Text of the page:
Ford's Evos may only be a concept car but with its four scissor doors reaching skyward to the heavens, it is both the most distinctive and important concept from Ford in many a year. The Evos is the first manifestation of the Blue Oval's "first truly global design language," a visual signature that Ford hopes will make its next generation of vehicles more recognizable than the current fleet. The plug-in hybrid will debut at the Frankfurt Motor Show two weeks from now and previews not just the new family resemblance, but the intuitive "cloud connected" functionality Ford will infuse into the next generation of vehicles.

When automotive designers discuss their company's "design language," they don't mean that all their products will look the same. A design language needs to be flexible enough for different sizes and types of vehicles, so that customers around the world will be able to immediately recognize the company's product.

Whereas you can always instantly identify a BMW or Mercedes, regardless of the size or genre of the vehicle, Ford lost its recognition factor some time ago and a consistent design language has been on the agenda for some time. The front grill area is the focal point of any automotive design language and it's no coincidence that human family recognition also focuses on the visage or facial structure - you can be the judge of whether the new "face of Ford" trapezoidal grille is ugly or not, and most likely the new "design language" has already been tested before hundreds of focus groups across the world, as it's terribly important to have a handsome family in the automotive industry.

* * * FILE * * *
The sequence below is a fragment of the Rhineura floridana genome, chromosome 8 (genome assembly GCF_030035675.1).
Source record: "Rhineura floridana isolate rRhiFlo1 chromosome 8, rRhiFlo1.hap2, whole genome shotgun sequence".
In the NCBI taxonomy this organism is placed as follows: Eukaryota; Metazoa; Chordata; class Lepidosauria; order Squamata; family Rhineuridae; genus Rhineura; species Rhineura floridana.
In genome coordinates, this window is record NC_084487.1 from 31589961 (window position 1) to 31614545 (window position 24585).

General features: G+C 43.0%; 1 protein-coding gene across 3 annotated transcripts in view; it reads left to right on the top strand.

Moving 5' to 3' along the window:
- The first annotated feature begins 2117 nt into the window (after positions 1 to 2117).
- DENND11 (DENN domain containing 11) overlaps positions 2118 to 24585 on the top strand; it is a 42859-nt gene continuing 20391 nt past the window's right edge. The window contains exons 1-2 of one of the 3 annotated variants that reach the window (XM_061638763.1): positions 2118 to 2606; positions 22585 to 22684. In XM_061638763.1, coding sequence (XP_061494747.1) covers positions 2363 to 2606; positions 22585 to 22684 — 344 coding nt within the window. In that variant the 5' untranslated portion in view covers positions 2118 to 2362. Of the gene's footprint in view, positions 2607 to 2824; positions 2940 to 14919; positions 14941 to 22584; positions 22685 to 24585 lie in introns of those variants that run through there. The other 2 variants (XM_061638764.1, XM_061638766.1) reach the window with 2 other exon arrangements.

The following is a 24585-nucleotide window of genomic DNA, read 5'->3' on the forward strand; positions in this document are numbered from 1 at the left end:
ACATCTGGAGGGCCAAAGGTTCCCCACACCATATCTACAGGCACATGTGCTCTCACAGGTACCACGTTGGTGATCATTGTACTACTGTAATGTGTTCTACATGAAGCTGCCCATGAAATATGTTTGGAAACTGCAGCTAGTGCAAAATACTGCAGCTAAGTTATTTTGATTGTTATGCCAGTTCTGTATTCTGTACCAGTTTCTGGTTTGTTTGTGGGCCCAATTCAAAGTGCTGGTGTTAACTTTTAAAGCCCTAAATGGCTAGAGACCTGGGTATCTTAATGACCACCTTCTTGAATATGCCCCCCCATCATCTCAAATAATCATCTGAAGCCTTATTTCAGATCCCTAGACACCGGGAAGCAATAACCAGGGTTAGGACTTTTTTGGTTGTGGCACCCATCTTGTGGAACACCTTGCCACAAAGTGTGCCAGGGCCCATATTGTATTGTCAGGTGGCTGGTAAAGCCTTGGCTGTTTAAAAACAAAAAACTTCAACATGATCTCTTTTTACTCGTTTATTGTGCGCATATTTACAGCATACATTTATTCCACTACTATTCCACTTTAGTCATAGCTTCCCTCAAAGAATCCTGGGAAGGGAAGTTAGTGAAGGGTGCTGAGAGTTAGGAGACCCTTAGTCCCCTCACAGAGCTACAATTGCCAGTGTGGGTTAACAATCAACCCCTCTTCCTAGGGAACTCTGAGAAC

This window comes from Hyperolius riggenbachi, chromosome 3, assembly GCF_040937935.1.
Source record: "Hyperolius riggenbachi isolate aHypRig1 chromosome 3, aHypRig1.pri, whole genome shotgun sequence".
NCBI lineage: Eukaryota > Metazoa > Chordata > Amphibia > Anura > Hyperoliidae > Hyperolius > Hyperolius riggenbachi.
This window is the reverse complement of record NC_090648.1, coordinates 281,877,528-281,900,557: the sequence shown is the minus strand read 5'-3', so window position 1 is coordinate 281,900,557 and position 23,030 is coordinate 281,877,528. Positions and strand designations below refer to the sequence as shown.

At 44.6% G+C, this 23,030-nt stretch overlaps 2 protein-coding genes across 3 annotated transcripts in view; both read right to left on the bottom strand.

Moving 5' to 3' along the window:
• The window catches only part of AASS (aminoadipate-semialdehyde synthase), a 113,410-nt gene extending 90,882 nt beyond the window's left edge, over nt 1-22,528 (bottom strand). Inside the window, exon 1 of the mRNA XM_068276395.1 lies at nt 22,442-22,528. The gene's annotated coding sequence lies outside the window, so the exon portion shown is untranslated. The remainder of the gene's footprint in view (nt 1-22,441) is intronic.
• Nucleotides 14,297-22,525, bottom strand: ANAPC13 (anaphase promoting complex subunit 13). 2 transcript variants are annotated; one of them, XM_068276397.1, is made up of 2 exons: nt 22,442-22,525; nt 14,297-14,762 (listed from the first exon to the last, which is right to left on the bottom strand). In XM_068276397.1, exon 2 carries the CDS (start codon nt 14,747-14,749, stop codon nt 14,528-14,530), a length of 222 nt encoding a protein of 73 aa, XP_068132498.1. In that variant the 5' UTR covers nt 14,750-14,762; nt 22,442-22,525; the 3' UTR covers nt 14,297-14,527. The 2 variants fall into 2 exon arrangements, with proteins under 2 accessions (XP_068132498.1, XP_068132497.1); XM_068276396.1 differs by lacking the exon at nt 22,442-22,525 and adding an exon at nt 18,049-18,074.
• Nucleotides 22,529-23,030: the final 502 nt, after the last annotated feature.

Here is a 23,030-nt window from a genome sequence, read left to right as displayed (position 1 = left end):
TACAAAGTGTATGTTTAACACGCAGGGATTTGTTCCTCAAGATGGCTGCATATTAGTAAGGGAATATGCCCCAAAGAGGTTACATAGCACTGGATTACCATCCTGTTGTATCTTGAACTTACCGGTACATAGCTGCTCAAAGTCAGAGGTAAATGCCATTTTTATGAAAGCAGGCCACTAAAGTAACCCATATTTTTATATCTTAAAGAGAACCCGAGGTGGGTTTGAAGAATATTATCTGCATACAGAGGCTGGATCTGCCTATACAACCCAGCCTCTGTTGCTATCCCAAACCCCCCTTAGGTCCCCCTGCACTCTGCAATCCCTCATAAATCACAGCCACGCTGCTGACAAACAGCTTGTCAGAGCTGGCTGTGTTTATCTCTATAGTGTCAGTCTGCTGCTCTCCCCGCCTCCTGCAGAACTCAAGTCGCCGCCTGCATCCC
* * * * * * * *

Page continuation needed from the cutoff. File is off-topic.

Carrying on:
The Evos is the first vehicle we've seen to employ Ford's visual vocabulary and in my mind, it is a great looking car. The four gullwing doors will, or would undoubtedly draw a crowd if it were ever built - but Ford has already stated it will "never be built" so the gullwing doors might only ever be part of this concept, and not the future range. As far as aesthetics go, the team looks to have done a wonderful job.

Buzzwords and "new technology"

We'd all like someone with an intimate understanding of our needs, and a constant desire to fulfill them, but when I see commercial companies promising anything from the upper layers of Mazlov's hierarchy, it's part of my job description to get cynical. Hence when I saw Ford's promise that it is intending to employ the "cloud" in its new vision for "customer-focused and intuitive technologies," I wanted to take a closer look. The "cloud" has risen fast as a marketing buzzword in recent times, threatening to displace "green", "intelligent", "market leading", "popular" (with no stats to back it up), "attractive", "innovative" and "revolutionary" from the top rungs of the PR copywriter lexicon.

My big fear, is that when computers attempt to do this, they usually get it wrong, and if predictive text can get my limited vocabulary so wrong, and language translation can take perfectly discernible meaning and turn it into jibberish, what hope does a car manufacturer have of gaining a detailed understanding of my preferences and habits, combining them with "additional data drawn from the cloud" (AKA look things up on the internet), and providing me with a better driving experience.

John Cleese's cult classic Fawlty Towers is the perfect example of what happens when a well meaning but communication-challenged and persistent servant (Manuel, or in this case, the automotive personal assistant) continually gets it wrong - you spend more time correcting things than getting on with life.